5.  “Midtown” Would Be A Better Name Than “Downtown Crossing”

Sure, I understand that there’s an historic aspect to keeping the names of established areas, but Downtown Crossing doesn’t really convey a sense of what the area really is and is becoming (It’s really just a part of the City’s “Downtown” and where is the “Crossing,” anyway?).  It also brings to mind the area’s hard scrabble reputation as a hangout for high school kids, discount shoe stores, etc.  On the other hand, it’s as close to a Manhattan neighborhood as Boston gets with its funky mix of great restaurants like The Marliave, the best deli in Boston (Sam LaGrassa’s), coin and card shops, and now the first Manhattan-ish building in Boston, the beautiful 45 Province.  I think that calling the area “Midtown,” somewhat of a New Yorky name, would more accurately convey the feel of this emerging neighborhood…and would change its image for the better.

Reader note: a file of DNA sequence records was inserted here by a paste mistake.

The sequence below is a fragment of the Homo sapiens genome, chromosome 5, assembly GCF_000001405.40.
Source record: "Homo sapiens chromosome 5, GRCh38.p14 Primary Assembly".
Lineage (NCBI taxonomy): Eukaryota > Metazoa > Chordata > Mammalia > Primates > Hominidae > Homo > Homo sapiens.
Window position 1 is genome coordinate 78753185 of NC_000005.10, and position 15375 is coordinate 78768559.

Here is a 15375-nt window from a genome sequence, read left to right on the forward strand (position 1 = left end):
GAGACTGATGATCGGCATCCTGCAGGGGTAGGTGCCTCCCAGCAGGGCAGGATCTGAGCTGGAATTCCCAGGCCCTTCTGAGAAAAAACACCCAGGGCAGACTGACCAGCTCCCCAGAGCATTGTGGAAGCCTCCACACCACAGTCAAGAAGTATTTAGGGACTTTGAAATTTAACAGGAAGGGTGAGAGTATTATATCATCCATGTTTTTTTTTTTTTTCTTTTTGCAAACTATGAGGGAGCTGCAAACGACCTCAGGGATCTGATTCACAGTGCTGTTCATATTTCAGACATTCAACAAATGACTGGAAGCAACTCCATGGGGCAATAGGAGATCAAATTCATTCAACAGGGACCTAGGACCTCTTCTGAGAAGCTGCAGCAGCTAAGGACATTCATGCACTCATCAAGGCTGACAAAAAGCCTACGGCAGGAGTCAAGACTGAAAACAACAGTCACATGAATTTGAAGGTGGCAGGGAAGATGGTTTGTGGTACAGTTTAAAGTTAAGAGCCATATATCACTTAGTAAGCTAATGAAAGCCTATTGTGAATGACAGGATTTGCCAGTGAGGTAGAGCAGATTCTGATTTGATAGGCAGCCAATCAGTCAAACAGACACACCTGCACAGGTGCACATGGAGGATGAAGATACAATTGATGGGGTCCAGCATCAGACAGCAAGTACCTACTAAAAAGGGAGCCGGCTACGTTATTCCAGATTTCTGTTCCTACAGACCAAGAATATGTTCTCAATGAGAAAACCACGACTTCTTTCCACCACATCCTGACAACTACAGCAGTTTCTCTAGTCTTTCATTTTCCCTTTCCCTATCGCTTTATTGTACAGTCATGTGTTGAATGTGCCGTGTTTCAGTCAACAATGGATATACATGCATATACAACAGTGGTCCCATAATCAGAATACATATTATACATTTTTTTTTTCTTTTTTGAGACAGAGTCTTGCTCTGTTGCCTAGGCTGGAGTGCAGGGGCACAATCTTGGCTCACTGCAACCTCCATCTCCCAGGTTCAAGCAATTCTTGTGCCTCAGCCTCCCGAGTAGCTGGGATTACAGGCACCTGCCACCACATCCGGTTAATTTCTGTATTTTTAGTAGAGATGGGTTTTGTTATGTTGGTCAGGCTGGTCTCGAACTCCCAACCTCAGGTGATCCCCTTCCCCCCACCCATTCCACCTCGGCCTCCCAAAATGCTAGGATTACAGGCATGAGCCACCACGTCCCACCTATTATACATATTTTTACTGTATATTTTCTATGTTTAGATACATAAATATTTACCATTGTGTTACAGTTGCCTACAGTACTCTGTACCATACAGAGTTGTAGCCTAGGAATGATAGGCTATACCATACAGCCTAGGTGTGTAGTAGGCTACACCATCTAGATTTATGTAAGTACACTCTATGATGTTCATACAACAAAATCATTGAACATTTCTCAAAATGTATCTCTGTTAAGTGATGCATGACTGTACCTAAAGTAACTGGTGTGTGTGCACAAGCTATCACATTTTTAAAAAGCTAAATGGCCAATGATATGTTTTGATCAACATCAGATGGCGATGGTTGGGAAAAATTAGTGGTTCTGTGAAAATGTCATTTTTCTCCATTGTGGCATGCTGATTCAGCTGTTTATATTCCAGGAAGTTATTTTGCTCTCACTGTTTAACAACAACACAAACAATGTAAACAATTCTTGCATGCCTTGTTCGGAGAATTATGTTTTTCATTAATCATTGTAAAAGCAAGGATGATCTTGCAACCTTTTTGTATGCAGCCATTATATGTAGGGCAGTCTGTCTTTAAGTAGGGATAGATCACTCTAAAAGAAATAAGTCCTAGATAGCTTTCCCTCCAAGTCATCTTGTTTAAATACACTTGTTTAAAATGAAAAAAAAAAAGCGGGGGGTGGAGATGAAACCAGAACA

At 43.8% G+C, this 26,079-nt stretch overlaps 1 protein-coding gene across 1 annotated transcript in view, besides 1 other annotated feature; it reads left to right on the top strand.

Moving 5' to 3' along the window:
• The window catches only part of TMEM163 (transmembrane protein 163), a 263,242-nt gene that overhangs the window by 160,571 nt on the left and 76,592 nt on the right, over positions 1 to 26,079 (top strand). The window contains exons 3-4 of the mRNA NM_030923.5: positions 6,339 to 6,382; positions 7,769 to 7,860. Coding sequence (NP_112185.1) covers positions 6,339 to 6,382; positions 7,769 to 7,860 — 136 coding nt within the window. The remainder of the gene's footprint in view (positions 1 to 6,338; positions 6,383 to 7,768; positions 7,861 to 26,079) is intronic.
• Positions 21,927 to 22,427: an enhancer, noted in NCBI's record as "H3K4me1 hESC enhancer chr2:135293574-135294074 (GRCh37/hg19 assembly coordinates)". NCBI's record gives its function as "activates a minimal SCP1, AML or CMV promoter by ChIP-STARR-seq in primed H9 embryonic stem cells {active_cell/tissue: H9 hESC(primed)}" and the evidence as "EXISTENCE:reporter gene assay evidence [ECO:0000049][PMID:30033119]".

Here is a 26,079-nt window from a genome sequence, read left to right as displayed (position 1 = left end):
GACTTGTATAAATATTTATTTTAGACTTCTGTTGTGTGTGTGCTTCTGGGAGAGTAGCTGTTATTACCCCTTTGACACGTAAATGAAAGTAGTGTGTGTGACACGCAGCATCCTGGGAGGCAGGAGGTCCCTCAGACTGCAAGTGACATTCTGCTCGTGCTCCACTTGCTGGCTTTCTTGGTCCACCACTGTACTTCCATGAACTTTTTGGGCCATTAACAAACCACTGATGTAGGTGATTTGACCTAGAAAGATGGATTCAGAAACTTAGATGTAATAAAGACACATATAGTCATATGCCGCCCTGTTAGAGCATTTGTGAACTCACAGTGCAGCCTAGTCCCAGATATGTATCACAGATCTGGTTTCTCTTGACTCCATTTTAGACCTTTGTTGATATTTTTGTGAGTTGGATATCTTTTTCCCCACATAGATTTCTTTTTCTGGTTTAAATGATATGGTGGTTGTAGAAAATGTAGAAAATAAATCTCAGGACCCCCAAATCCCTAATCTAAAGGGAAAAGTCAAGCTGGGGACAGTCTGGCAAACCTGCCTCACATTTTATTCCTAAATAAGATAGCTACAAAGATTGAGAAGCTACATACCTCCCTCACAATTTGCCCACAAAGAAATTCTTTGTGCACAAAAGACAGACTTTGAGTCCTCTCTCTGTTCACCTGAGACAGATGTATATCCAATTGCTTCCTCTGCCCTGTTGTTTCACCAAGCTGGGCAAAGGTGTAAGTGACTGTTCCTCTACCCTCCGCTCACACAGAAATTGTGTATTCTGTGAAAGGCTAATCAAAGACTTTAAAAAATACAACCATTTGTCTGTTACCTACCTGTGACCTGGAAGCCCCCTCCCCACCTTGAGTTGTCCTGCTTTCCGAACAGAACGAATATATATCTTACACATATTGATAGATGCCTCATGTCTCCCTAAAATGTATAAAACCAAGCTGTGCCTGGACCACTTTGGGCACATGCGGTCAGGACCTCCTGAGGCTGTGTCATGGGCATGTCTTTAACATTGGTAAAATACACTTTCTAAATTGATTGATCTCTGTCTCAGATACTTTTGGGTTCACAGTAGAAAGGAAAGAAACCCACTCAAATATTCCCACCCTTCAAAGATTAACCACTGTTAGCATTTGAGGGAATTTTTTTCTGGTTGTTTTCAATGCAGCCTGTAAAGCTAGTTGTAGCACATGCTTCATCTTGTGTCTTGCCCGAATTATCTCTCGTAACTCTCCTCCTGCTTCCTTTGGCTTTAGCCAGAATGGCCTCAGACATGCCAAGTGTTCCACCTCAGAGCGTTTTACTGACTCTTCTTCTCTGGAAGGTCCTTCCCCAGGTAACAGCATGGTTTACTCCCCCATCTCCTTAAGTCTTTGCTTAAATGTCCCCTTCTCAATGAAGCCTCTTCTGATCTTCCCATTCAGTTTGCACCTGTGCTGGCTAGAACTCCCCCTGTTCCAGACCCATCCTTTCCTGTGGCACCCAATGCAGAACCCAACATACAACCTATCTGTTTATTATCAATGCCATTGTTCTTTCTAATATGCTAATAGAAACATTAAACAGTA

6.  
Boston’s South End Is America’s Promise Come True

Notwithstanding Boston’s reputation, thankfully fading, as a racist city, it has one of the most diverse neighborhoods in America.  Its South End is a true melting pot of races, religions, ethnicities and sexual preferences — all living in harmony and, more important, peacefully and happily interacting with each other on a daily basis.  I’ve done development work all over the country and I’ve yet to see anything close to this little piece of America’s promise and potential.  Where else is there such a mix of extremes such as public housing and multi-million dollar brownstones co-existing as neighbors amid a burgeoning middle class?  Sure, it’s getting gentrified, but it still maintains its traditions, none the least of which is Charlie’s Sandwich Shoppe, a local deli that opened its doors in 1927 as one of the few restaurants in Boston that catered to African-Americans.  I would encourage anyone interested in the history of the South End (and Charlie’s) to read George Aaron Cuddy’s new e-book, “Where Hash Rules.”  Why would anyone want to live anywhere else?